The big difference between Russia and Iran is that in Iran the Islamic model is clearly fully endorsed by a strong majority of the population. In contrast, in Russia even most nominally Orthodox Christians would have great reservations about attempting to establish such a “Orthodox Republic”. Its hard to come by any credible figure, but my personal gut feeling is that no more than 10% of Russians would feel comfortable with such a proposition. In other words, the idea of the establishment of an “Orthodox Republic” would probably be opposed by 90% of the people.
I personally deplore this state of affairs, if only because this is the model which I believe would be best for Russia, but politics being the science of the possible, it makes no sense to stubbornly latch on an impossibility.
Then what? What are the other options?
The currently “visible” choice of political parties is both reflective of the main currents in society and, at the same time, rather misleading. Let’s look at what these parties are:
1) “United Russia”. Putin’s party. I would describe it as moderately patriotic (but not nationalistic), definitely committed to a strong Russia, “social” in economic terms, “independent” in international relations.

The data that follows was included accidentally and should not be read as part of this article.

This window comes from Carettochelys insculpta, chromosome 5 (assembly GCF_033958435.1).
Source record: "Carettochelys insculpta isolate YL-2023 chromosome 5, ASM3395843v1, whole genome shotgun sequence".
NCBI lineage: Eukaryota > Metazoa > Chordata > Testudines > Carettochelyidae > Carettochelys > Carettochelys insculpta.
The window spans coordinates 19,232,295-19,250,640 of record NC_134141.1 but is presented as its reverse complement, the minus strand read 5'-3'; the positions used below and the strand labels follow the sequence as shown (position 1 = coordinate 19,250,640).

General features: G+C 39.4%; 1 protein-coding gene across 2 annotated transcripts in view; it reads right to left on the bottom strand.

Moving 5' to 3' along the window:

2) The “Liberal Democratic Party of Russia”. Lead by Vladimir Zhironovski, it is vehemently anti-Communist and anti-Soviet, nationalistic in a buffoon-like manner, also “social” in economic terms, plain crazy in international relations.
3) The Communist Party of Russia. Lead by Gennadii Ziuganov, this is a pathetically reactionary party which openly claims to be the successor of the former CPSU, it is lead by a “boar” like politician who could be sitting right next to Brezhnev or Chernenko. It has no real vision, except for nostalgia for the USSR.
4) “Just Russia”. Lead by Sergei Mironov, a former paratrooper turned Social-Democrat, it is a moderately “left center” version of “United Russia”, its a ‘nice’ party which will never make any real difference.
5) All the pro-US parties which could no even make it into the Duma, and whose protests and demonstrations rapidly fizzled out. They are fundamentally irrelevant.
What does all this mean in reality?
There is only one party in Russia – the “United Russia” party of Putin and Medvedev. Both the Liberal Democrats and the Communists are just here to provide a safety valve function for the unhappy. While these parties do absorb a big chunk of the people who oppose Putin and United Russia, in the Duma these parties always end up voting with the Kremlin. This is also pretty much true for “Just Russia” which is so small anyway, that it does not really matter. The other useful function of the Liberal Democrats and the Communist, is that it keeps the “crazies” away from the Kremlin. The hysterical nationalists and the nostalgic Communists are absorbed by these two parties and that makes them instantly irrelevant.